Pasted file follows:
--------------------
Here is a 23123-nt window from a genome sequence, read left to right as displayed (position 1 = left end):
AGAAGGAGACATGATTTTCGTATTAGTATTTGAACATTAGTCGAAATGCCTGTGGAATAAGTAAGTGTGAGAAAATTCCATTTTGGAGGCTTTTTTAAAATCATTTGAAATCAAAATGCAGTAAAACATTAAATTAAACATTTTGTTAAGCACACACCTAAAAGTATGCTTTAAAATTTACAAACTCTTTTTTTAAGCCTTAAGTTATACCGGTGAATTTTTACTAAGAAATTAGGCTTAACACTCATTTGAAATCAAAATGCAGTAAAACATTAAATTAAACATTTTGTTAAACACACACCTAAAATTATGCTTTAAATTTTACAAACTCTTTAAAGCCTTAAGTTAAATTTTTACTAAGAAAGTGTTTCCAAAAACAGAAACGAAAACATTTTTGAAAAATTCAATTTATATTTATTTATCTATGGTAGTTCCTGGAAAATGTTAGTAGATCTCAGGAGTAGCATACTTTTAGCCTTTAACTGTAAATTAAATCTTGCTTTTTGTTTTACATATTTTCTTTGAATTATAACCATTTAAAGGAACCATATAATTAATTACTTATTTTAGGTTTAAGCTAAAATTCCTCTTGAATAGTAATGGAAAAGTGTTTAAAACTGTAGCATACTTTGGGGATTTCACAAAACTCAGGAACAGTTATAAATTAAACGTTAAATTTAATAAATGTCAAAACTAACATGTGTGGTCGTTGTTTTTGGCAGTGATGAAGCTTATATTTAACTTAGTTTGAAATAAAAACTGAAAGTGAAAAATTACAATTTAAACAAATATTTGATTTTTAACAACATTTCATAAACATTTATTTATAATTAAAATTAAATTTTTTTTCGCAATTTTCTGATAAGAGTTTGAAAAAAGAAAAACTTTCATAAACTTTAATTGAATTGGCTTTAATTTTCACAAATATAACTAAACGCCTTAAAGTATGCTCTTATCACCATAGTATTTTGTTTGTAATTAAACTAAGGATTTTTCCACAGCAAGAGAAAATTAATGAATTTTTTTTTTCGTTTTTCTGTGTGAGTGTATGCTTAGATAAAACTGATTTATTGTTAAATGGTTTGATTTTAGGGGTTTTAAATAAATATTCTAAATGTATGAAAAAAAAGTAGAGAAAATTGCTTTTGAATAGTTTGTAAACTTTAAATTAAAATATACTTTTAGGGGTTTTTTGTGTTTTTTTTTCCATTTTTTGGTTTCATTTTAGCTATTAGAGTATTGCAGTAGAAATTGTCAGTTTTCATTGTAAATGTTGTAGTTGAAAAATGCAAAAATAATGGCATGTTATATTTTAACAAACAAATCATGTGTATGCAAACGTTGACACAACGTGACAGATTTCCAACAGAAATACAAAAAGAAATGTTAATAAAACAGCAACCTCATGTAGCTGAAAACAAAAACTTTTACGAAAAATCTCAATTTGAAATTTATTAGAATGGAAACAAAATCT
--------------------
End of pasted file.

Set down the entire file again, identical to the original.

Here is a 23123-nt window from a genome sequence, read left to right as displayed (position 1 = left end):
AGAAGGAGACATGATTTTCGTATTAGTATTTGAACATTAGTCGAAATGCCTGTGGAATAAGTAAGTGTGAGAAAATTCCATTTTGGAGGCTTTTTTAAAATCATTTGAAATCAAAATGCAGTAAAACATTAAATTAAACATTTTGTTAAGCACACACCTAAAAGTATGCTTTAAAATTTACAAACTCTTTTTTTAAGCCTTAAGTTATACCGGTGAATTTTTACTAAGAAATTAGGCTTAACACTCATTTGAAATCAAAATGCAGTAAAACATTAAATTAAACATTTTGTTAAACACACACCTAAAATTATGCTTTAAATTTTACAAACTCTTTAAAGCCTTAAGTTAAATTTTTACTAAGAAAGTGTTTCCAAAAACAGAAACGAAAACATTTTTGAAAAATTCAATTTATATTTATTTATCTATGGTAGTTCCTGGAAAATGTTAGTAGATCTCAGGAGTAGCATACTTTTAGCCTTTAACTGTAAATTAAATCTTGCTTTTTGTTTTACATATTTTCTTTGAATTATAACCATTTAAAGGAACCATATAATTAATTACTTATTTTAGGTTTAAGCTAAAATTCCTCTTGAATAGTAATGGAAAAGTGTTTAAAACTGTAGCATACTTTGGGGATTTCACAAAACTCAGGAACAGTTATAAATTAAACGTTAAATTTAATAAATGTCAAAACTAACATGTGTGGTCGTTGTTTTTGGCAGTGATGAAGCTTATATTTAACTTAGTTTGAAATAAAAACTGAAAGTGAAAAATTACAATTTAAACAAATATTTGATTTTTAACAACATTTCATAAACATTTATTTATAATTAAAATTAAATTTTTTTTCGCAATTTTCTGATAAGAGTTTGAAAAAAGAAAAACTTTCATAAACTTTAATTGAATTGGCTTTAATTTTCACAAATATAACTAAACGCCTTAAAGTATGCTCTTATCACCATAGTATTTTGTTTGTAATTAAACTAAGGATTTTTCCACAGCAAGAGAAAATTAATGAATTTTTTTTTTCGTTTTTCTGTGTGAGTGTATGCTTAGATAAAACTGATTTATTGTTAAATGGTTTGATTTTAGGGGTTTTAAATAAATATTCTAAATGTATGAAAAAAAAGTAGAGAAAATTGCTTTTGAATAGTTTGTAAACTTTAAATTAAAATATACTTTTAGGGGTTTTTTGTGTTTTTTTTTCCATTTTTTGGTTTCATTTTAGCTATTAGAGTATTGCAGTAGAAATTGTCAGTTTTCATTGTAAATGTTGTAGTTGAAAAATGCAAAAATAATGGCATGTTATATTTTAACAAACAAATCATGTGTATGCAAACGTTGACACAACGTGACAGATTTCCAACAGAAATACAAAAAGAAATGTTAATAAAACAGCAACCTCATGTAGCTGAAAACAAAAACTTTTACGAAAAATCTCAATTTGAAATTTATTAGAATGGAAACAAAATCT